Archive for the ‘Thoughts On Life’ Category

A Merry Christmas to All!

Friday, December 23rd, 2011

Back Into the Blogosphere

Sunday, August 29th, 2010

After a long absence, I plan to post regularly again.  It’s been a difficult few months. Chronic pain from an old injury is no fun!  I’m glad to say that I’ve made great progress in these past months and have hope that I will continue to grow stronger and be able to ward off the worst pain.

Over the months, I’ve had time to think about life, about art, about my passions, and what I still want to accomplish in my life.  Although it has been 13 years since I’ve been in remission from breast cancer (after 10 years, one is considered “cured”), I never stop feeling the press of time, especially as I age.

Sunrise over the Rogue Valley

As much as I love to paint and still feel the urge to do so, I’m going to continue my sabbatical from art for the present.  My other passion is family history and genealogy – and of course, my parrots.  Both of these particular passions are currently receiving all of my attention right now.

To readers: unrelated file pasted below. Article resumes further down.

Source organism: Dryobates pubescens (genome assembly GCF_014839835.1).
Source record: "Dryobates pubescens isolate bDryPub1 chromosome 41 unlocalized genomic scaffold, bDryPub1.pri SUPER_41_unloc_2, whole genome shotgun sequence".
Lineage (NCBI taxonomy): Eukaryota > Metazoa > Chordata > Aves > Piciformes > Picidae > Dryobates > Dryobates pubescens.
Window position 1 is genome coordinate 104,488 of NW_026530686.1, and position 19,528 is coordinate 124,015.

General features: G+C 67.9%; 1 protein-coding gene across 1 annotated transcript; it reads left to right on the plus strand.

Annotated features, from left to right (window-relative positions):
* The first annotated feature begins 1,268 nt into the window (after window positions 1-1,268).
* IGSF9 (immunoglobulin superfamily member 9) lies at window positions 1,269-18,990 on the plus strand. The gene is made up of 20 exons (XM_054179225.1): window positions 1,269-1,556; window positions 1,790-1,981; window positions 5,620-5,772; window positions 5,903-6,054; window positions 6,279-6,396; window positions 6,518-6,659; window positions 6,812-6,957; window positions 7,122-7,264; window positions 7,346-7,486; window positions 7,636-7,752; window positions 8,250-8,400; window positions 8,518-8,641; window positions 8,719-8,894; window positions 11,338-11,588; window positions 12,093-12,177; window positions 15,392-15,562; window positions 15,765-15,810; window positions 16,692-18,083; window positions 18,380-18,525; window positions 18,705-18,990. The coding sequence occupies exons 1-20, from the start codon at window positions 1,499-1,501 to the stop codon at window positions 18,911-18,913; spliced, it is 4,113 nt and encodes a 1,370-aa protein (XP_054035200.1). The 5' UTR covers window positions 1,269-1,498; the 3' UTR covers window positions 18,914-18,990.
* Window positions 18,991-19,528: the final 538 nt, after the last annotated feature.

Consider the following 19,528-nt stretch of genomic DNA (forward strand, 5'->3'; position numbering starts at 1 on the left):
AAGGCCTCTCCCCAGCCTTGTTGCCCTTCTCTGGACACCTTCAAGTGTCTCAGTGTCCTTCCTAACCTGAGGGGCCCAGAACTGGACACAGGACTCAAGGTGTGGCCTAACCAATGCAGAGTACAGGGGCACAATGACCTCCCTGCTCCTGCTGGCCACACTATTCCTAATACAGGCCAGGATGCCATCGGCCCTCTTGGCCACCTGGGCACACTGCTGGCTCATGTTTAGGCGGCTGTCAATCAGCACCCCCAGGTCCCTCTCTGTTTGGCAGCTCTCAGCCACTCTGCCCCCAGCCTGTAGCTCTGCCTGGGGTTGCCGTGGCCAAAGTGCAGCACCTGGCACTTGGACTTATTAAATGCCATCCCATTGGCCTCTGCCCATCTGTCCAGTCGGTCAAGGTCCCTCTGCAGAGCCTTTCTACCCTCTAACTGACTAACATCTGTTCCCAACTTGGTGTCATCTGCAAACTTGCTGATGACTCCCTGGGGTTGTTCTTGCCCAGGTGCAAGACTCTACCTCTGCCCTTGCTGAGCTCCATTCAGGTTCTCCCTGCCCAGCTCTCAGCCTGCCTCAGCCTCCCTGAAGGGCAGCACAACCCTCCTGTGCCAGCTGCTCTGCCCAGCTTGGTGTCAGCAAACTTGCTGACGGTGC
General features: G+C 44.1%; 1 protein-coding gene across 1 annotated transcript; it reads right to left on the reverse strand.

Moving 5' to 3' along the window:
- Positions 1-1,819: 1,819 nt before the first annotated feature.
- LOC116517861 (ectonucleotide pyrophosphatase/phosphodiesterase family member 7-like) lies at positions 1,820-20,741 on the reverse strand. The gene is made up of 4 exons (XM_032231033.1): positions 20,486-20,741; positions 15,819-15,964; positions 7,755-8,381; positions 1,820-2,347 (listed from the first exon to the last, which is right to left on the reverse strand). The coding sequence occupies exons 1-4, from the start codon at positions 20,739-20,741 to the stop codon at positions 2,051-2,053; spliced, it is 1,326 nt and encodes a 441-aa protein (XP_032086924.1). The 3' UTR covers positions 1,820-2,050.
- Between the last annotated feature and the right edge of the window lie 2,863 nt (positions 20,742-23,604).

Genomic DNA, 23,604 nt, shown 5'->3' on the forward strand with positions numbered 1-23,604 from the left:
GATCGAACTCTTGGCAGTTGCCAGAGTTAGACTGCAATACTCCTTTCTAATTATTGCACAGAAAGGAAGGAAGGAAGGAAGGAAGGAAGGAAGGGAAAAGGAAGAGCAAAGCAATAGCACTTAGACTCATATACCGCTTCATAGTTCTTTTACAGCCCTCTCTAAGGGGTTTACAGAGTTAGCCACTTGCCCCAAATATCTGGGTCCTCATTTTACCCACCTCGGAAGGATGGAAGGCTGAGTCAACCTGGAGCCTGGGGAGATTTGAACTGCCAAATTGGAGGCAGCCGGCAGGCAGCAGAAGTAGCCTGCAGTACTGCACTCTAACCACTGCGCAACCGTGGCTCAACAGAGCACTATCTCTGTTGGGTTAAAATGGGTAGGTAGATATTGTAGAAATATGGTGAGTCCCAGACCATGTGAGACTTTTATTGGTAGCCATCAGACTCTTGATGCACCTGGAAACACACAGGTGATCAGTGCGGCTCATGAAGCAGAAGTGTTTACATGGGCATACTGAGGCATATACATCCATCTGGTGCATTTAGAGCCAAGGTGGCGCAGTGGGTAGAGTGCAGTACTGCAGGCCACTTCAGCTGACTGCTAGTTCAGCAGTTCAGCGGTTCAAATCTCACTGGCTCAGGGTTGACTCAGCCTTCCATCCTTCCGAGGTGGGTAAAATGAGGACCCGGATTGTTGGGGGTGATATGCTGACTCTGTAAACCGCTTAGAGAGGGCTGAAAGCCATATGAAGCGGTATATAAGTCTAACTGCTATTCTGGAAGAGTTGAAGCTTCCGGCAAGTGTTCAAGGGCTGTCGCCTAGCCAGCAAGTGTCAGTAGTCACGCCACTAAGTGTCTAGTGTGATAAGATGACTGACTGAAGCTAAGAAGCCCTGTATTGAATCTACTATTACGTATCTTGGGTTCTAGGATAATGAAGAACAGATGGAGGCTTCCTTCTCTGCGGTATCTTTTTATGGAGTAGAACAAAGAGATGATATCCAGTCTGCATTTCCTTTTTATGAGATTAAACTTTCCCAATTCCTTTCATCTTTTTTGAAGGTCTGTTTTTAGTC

My favorite uncle Hank Domagalski, a World War II bomber pilot in the Pacific theater,  used to be the family memory keeper.  He was the only one who made 8 mm films and interviews of family members and events.  When he passed away a few years ago,  these materials came to me and I’m slowly gathering material to self-publish a number of books about my family lines.   If you are interested, you can read a short article I wrote about my father’s family at this link (my article is on pages 6 and 7 of the pdf here).   This type of research takes quite a lot of time and thought, and it is something I feel I must do as a legacy to my family.